had no obvious benefit. That is, until I tried it.
I like the default position of the crown, but I can see why Craig (and others) prefer it reversed.
Recode: ‘Twitter Has Held Talks to Acquire Flipboard’ ★
Not sure how this acquisition would help either company — sounds like a deal just for the sake of making a deal.
Update: Here’s a loose theory, formed after reading a few very thoughtful emails from readers that were all along the same lines. Facebook is killing it — they’re thriving in every way that anyone would want them to. Twitter is measured against Facebook, and they come up (far) short both financially and in terms of active users. Twitter feels compelled to “do something, anything” over and over to ignite growth. And so blowing a billion dollars on the world’s best-looking, slickest-designed RSS aggregator is their next “something”.
Jason Snell on the ‘Utility’ Apple Watch Face ★
Utility works for me as a more minimal face, but it also works as
an information-dense one. It’s adaptable and beautiful. What I’m
saying is, Utility has quickly settled in to be my favorite Apple
‘Finally’ of the Day, iPhone Dock Edition ★
G. Keenan Schneider, writing at No Octothorpe on the widespread description of today’s new iPhone dock from Apple as the first in the Lightning era:
It’s obnoxious enough to have the inane insertion of the word,
“finally,” into the headline, but tech blogs have decided that’s
the new goto when they want to subversively neg Apple. What’s even
more obnoxious is that this story isn’t even factually correct.
Apple did release a Lightning dock with the 5c and 5s. I have
one. It’s great.
Gene Munster Gives Up ★
Also on CNBC:
For years Piper Jaffray’s closely followed analyst Gene Munster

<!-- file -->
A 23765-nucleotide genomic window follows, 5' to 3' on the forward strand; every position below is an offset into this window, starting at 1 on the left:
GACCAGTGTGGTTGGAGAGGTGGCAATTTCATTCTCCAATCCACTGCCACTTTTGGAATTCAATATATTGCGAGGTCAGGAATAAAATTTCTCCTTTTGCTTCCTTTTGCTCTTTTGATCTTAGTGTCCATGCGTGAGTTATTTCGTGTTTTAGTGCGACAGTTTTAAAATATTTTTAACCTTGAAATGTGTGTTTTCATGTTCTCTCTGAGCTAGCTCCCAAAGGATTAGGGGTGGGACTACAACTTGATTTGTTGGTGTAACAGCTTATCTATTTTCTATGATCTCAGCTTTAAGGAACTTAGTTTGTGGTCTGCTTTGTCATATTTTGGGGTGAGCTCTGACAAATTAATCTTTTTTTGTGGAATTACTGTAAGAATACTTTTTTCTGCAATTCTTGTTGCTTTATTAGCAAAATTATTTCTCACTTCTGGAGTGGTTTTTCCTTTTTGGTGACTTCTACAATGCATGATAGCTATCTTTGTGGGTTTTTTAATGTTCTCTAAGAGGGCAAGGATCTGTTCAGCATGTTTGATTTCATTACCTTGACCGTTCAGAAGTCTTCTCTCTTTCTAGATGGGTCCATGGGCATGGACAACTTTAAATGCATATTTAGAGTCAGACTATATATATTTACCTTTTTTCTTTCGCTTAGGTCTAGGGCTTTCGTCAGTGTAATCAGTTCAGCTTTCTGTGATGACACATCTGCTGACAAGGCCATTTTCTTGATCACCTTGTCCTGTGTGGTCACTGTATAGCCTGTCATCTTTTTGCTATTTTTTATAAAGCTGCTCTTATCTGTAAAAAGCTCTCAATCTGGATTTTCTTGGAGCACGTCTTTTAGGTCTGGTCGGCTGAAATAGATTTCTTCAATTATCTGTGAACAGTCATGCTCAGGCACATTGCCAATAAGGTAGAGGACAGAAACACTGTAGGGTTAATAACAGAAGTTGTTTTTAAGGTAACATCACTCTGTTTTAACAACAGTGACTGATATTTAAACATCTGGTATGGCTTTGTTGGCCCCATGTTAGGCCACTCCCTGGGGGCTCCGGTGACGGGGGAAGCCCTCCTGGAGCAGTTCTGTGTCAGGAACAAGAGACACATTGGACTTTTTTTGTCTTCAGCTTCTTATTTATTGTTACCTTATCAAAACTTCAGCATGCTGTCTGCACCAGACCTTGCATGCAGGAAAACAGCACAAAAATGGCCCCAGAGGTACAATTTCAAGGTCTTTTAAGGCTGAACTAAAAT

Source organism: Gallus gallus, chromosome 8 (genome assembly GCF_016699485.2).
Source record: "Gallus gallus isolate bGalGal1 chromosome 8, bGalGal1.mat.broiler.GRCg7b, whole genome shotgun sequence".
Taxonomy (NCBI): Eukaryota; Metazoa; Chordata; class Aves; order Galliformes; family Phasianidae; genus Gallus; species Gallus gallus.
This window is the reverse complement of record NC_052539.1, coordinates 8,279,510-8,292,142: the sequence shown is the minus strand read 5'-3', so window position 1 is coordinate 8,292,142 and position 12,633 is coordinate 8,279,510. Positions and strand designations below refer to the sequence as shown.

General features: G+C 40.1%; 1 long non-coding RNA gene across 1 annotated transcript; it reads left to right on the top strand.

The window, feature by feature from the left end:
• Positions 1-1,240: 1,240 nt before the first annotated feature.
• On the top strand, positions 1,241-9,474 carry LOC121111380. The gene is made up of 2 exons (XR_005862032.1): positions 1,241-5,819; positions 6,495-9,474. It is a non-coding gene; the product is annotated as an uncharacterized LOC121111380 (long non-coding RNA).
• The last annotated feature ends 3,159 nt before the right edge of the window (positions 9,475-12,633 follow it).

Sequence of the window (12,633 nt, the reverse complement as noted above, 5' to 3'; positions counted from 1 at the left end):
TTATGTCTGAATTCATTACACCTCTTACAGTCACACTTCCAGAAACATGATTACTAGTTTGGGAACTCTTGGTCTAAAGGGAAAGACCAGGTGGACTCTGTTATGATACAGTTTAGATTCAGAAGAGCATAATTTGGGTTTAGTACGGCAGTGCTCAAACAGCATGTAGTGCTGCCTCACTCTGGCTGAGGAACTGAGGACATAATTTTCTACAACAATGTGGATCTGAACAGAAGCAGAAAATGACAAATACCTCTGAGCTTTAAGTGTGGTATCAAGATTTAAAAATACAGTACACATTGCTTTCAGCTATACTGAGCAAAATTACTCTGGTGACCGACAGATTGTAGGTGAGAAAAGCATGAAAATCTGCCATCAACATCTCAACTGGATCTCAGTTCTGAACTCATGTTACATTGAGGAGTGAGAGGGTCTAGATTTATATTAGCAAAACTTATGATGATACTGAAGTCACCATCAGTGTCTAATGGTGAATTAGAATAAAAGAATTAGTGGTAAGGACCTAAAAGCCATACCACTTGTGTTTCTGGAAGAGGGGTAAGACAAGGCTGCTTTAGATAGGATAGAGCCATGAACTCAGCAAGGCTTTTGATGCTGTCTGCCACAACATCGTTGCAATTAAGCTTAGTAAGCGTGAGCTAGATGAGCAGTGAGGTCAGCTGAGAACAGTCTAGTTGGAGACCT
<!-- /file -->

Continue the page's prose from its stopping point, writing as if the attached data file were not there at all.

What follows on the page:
proclaimed that Apple would soon launch a television set. On
Tuesday, he offered a mea culpa after a report surfaced that the
company gave up on the project more than a year ago.
“This is a tough day for me. It’s a hard reality to accept, and I
think that is the reality of it: the TV is on hold,” Munster told
He continued to say, “It’s a small consolation that they were
aggressively looking at this. At the end of the day, I was wrong.”
$10 says he doesn’t stop asking about it on the quarterly analyst calls.
Carl Icahn Still Thinks Apple Will Make TV Sets ★
Appearing on CNBC, to discuss Daisuke Wakabayashi’s aforelinked WSJ report claiming Apple has abandoned plans to make TV sets:
Moreover, Icahn still thinks there will be an Apple TV. “I read
the article,” Icahn said, “not what Tim Cook said or didn’t say,
but the whole thing is ridiculous … I’m not backtracking in
anyway. I believe they will do a TV. That’s my belief.”
Icahn posted a rather rambling “open letter” to Tim Cook, reiterating his belief that Apple will release an “ultra high definition television set” in 2016 and an electric car in 2020.
Wakabayashi reported that Apple has given up on plans for a standalone TV set, according to “people familiar with the matter”.
One way to read it is that Apple gave Wakabayashi this scoop in order to throw cold water on Icahn’s speculation — they’re not doing a TV set and they want everyone to know it, so that when they announce a new Apple TV box at WWDC next month (I know nothing about that other than that it’s widely rumored) everyone will understand that there is no TV set coming next year to wait for.
WSJ: Apple Shelved Plans to Make TV Set ★
Daisuke Wakabayashi, reporting for the WSJ:
Investor Carl Icahn said he expects Apple Inc. to introduce an
ultra-high-definition television in 2016. But after nearly a